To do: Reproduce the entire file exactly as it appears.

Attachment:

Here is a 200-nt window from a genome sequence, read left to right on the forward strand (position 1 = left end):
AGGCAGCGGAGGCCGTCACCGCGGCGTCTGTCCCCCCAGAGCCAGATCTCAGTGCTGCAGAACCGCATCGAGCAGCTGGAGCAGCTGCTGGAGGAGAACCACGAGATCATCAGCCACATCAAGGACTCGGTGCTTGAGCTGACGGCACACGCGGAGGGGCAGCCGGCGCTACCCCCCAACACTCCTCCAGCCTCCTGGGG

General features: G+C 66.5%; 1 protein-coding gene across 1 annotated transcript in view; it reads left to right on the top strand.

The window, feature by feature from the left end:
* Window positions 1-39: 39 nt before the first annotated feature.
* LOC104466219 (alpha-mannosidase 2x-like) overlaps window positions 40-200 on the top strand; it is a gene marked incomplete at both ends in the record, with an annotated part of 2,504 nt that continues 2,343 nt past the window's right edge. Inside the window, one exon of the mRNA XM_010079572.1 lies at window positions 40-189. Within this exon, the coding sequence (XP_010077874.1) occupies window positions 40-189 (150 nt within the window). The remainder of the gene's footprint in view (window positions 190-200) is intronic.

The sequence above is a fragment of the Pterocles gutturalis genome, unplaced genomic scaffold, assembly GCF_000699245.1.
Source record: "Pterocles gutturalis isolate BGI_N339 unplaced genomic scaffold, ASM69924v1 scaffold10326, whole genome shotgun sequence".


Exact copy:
Here is a 200-nt window from a genome sequence, read left to right on the forward strand (position 1 = left end):
AGGCAGCGGAGGCCGTCACCGCGGCGTCTGTCCCCCCAGAGCCAGATCTCAGTGCTGCAGAACCGCATCGAGCAGCTGGAGCAGCTGCTGGAGGAGAACCACGAGATCATCAGCCACATCAAGGACTCGGTGCTTGAGCTGACGGCACACGCGGAGGGGCAGCCGGCGCTACCCCCCAACACTCCTCCAGCCTCCTGGGG

General features: G+C 66.5%; 1 protein-coding gene across 1 annotated transcript in view; it reads left to right on the top strand.

The window, feature by feature from the left end:
* Window positions 1-39: 39 nt before the first annotated feature.
* LOC104466219 (alpha-mannosidase 2x-like) overlaps window positions 40-200 on the top strand; it is a gene marked incomplete at both ends in the record, with an annotated part of 2,504 nt that continues 2,343 nt past the window's right edge. Inside the window, one exon of the mRNA XM_010079572.1 lies at window positions 40-189. Within this exon, the coding sequence (XP_010077874.1) occupies window positions 40-189 (150 nt within the window). The remainder of the gene's footprint in view (window positions 190-200) is intronic.

The sequence above is a fragment of the Pterocles gutturalis genome, unplaced genomic scaffold, assembly GCF_000699245.1.
Source record: "Pterocles gutturalis isolate BGI_N339 unplaced genomic scaffold, ASM69924v1 scaffold10326, whole genome shotgun sequence".